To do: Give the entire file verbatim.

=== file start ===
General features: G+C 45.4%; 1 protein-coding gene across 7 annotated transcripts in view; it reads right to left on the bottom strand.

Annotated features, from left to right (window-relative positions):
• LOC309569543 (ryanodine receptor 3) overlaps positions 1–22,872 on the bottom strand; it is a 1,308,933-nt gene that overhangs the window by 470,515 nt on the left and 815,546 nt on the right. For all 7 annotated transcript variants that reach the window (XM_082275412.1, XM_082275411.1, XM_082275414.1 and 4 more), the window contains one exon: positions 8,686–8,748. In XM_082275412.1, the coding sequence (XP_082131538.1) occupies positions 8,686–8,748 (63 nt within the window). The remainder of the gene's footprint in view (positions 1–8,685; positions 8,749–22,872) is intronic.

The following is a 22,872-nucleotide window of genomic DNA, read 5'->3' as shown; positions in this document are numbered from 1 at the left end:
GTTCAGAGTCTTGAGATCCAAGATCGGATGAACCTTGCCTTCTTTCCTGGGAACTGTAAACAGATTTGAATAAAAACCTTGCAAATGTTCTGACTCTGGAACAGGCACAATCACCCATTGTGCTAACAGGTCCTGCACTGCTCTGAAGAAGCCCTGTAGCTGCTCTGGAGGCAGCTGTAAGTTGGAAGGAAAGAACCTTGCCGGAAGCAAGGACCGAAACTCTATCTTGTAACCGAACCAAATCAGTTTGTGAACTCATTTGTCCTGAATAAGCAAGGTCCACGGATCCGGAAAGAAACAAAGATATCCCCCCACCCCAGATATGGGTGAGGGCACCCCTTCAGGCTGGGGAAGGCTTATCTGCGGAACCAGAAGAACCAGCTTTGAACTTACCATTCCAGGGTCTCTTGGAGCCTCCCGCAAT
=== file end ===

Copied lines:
General features: G+C 45.4%; 1 protein-coding gene across 7 annotated transcripts in view; it reads right to left on the bottom strand.

Annotated features, from left to right (window-relative positions):
• LOC309569543 (ryanodine receptor 3) overlaps positions 1–22,872 on the bottom strand; it is a 1,308,933-nt gene that overhangs the window by 470,515 nt on the left and 815,546 nt on the right. For all 7 annotated transcript variants that reach the window (XM_082275412.1, XM_082275411.1, XM_082275414.1 and 4 more), the window contains one exon: positions 8,686–8,748. In XM_082275412.1, the coding sequence (XP_082131538.1) occupies positions 8,686–8,748 (63 nt within the window). The remainder of the gene's footprint in view (positions 1–8,685; positions 8,749–22,872) is intronic.

The following is a 22,872-nucleotide window of genomic DNA, read 5'->3' as shown; positions in this document are numbered from 1 at the left end:
GTTCAGAGTCTTGAGATCCAAGATCGGATGAACCTTGCCTTCTTTCCTGGGAACTGTAAACAGATTTGAATAAAAACCTTGCAAATGTTCTGACTCTGGAACAGGCACAATCACCCATTGTGCTAACAGGTCCTGCACTGCTCTGAAGAAGCCCTGTAGCTGCTCTGGAGGCAGCTGTAAGTTGGAAGGAAAGAACCTTGCCGGAAGCAAGGACCGAAACTCTATCTTGTAACCGAACCAAATCAGTTTGTGAACTCATTTGTCCTGAATAAGCAAGGTCCACGGATCCGGAAAGAAACAAAGATATCCCCCCACCCCAGATATGGGTGAGGGCACCCCTTCAGGCTGGGGAAGGCTTATCTGCGGAACCAGAAGAACCAGCTTTGAACTTACCATTCCAGGGTCTCTTGGAGCCTCCCGCAAT